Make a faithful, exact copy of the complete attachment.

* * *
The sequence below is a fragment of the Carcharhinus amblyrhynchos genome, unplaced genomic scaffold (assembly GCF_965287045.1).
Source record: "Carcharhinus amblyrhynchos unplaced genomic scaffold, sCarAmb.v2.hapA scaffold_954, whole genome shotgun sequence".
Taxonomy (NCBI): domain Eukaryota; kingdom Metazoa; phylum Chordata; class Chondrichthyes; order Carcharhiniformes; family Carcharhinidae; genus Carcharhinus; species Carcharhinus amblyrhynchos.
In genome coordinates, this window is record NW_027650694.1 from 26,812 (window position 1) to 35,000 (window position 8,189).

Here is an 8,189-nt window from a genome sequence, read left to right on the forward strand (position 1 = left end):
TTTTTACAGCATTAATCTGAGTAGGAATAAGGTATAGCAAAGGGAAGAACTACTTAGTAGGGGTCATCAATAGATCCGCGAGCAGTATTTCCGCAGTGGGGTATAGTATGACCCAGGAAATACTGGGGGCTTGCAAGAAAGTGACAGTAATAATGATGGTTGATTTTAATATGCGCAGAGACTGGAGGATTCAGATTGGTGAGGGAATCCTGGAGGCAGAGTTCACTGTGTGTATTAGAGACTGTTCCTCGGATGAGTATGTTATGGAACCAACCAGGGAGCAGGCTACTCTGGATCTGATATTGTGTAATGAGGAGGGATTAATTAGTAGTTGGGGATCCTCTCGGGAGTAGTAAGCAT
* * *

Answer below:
The sequence below is a fragment of the Carcharhinus amblyrhynchos genome, unplaced genomic scaffold (assembly GCF_965287045.1).
Source record: "Carcharhinus amblyrhynchos unplaced genomic scaffold, sCarAmb.v2.hapA scaffold_954, whole genome shotgun sequence".
Taxonomy (NCBI): domain Eukaryota; kingdom Metazoa; phylum Chordata; class Chondrichthyes; order Carcharhiniformes; family Carcharhinidae; genus Carcharhinus; species Carcharhinus amblyrhynchos.
In genome coordinates, this window is record NW_027650694.1 from 26,812 (window position 1) to 35,000 (window position 8,189).

Here is an 8,189-nt window from a genome sequence, read left to right on the forward strand (position 1 = left end):
TTTTTACAGCATTAATCTGAGTAGGAATAAGGTATAGCAAAGGGAAGAACTACTTAGTAGGGGTCATCAATAGATCCGCGAGCAGTATTTCCGCAGTGGGGTATAGTATGACCCAGGAAATACTGGGGGCTTGCAAGAAAGTGACAGTAATAATGATGGTTGATTTTAATATGCGCAGAGACTGGAGGATTCAGATTGGTGAGGGAATCCTGGAGGCAGAGTTCACTGTGTGTATTAGAGACTGTTCCTCGGATGAGTATGTTATGGAACCAACCAGGGAGCAGGCTACTCTGGATCTGATATTGTGTAATGAGGAGGGATTAATTAGTAGTTGGGGATCCTCTCGGGAGTAGTAAGCAT